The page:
3 days in Tottori Prefecture Itinerary

3 days in Tottori Prefecture Itinerary

Created using Inspirock Tottori Prefecture trip itinerary builder

Make it your trip
Fly to Okayama Momotaro Airport, Drive to Iwami-cho
— 2 nights
Drive to Okayama Momotaro Airport, Fly to Kuala Lumpur



— 2 nights
On the 13th (Mon), make a trip to Lift, Sakyu Center, explore the striking landscape at Tottori Sand Dunes, admire the masterpieces at The Sand Museum, then get outside with Uradome Coast Oguri beach beaches, then enjoy the sand and surf at Uradome Coast, and finally take in panoramic vistas at Urado Observatory Deck.

To see traveler tips, ratings, photos, and more tourist information, go to the Iwami-cho trip planner.

Kuala Lumpur, Malaysia to Iwami-cho is an approximately 15-hour combination of flight and car. You can also drive. The time zone difference moving from Malaysia Time to Japan Standard Time is 1 hour. Expect cooler temperatures when traveling from Kuala Lumpur in December; daily highs in Iwami-cho reach 11°C and lows reach 4°C. Wrap up your sightseeing on the 14th (Tue) early enough to travel back home.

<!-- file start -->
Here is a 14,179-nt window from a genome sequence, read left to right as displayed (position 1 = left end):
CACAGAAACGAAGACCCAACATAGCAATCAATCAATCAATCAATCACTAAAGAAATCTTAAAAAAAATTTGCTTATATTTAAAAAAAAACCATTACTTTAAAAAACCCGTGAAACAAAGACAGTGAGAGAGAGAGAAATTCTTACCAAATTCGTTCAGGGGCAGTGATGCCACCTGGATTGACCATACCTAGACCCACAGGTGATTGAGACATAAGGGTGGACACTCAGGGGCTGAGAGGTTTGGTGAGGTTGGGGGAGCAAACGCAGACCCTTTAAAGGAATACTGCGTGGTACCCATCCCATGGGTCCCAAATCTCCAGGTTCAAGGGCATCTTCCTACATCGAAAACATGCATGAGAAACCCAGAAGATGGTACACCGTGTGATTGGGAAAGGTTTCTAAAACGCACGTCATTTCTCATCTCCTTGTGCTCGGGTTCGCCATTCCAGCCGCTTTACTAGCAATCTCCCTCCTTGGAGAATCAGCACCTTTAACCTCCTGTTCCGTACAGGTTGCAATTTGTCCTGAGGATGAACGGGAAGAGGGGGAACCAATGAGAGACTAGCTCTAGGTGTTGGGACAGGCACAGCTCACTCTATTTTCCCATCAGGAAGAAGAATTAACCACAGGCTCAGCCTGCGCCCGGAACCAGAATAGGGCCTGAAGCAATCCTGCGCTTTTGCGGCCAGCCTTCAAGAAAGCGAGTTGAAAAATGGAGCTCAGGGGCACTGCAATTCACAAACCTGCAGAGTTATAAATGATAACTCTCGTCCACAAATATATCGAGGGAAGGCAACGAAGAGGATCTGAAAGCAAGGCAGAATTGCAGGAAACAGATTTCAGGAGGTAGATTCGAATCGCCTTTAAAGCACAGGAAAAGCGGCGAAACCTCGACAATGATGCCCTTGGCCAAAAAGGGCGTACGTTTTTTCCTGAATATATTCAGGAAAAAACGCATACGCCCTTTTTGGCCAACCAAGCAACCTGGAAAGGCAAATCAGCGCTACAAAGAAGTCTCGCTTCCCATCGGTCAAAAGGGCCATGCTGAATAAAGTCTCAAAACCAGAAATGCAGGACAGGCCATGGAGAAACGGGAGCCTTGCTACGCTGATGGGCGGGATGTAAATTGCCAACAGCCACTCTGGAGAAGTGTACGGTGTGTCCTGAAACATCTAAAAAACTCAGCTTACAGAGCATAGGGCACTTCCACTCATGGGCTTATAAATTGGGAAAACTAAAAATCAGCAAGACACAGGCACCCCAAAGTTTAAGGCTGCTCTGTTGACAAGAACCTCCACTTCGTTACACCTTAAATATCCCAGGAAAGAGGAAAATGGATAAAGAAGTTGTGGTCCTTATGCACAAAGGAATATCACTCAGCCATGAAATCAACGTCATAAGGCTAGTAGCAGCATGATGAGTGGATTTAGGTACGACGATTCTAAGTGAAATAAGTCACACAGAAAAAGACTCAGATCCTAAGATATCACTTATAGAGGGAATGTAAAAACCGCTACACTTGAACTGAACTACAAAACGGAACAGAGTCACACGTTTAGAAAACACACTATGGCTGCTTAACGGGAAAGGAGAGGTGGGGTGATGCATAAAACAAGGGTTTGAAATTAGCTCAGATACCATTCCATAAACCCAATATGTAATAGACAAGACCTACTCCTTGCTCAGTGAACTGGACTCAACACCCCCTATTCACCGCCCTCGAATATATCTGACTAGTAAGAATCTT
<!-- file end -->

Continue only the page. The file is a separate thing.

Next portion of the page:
Things to do in Iwami-cho

Parks · Nature · Beaches · Outdoors

Side Trip

Tottori Prefecture travel guide

Landmarks · Geologic Formations · Sacred & Religious Sites
Tottori Prefecture is a prefecture of Japan located in the Chūgoku region. The capital is the city of Tottori. It is the least populous prefecture in Japan.EtymologyThe word "Tottori" in Japanese is formed from two kanji characters. The first, means "bird" and the second, means "to get". Early residents in the area made their living catching the region's plentiful waterfowl. The name first appears in the Nihon shoki in the 23rd year of the Emperor Suiko when Yukuha Tana, an elder from the Izumo, visits the emperor. The imperial Prince Homatsu-wake was unable to speak, despite being 30 years of age. "Yukuha Tana presented the swan to the emperor. Homatsu-wake no Mikoto played with this swan and at last learned to speak. Therefore, Yukaha Tana was liberally rewarded, and was granted the title of Tottori no Miyakko." (Aston, translation)HistoryEarly historyTottori Prefecture was settled very early in the prehistoric period of Japan, as evidenced by remains from the Jōmon period (14,000 - 300 BC). The prefecture has the remains of the largest known Yayoi period (300 BC - 250 AD) settlement in Japan, the Mukibanda Yayoi remains, located in the low foothills of Mount Daisen in the cities of Daisen and Yonago. Numerous kofun tumuli from the Kofun period (250 - 538) are located across the prefecture. In 645, under the Taika reforms, the area in present-day Tottori Prefecture became two provinces, Hōki and Inaba.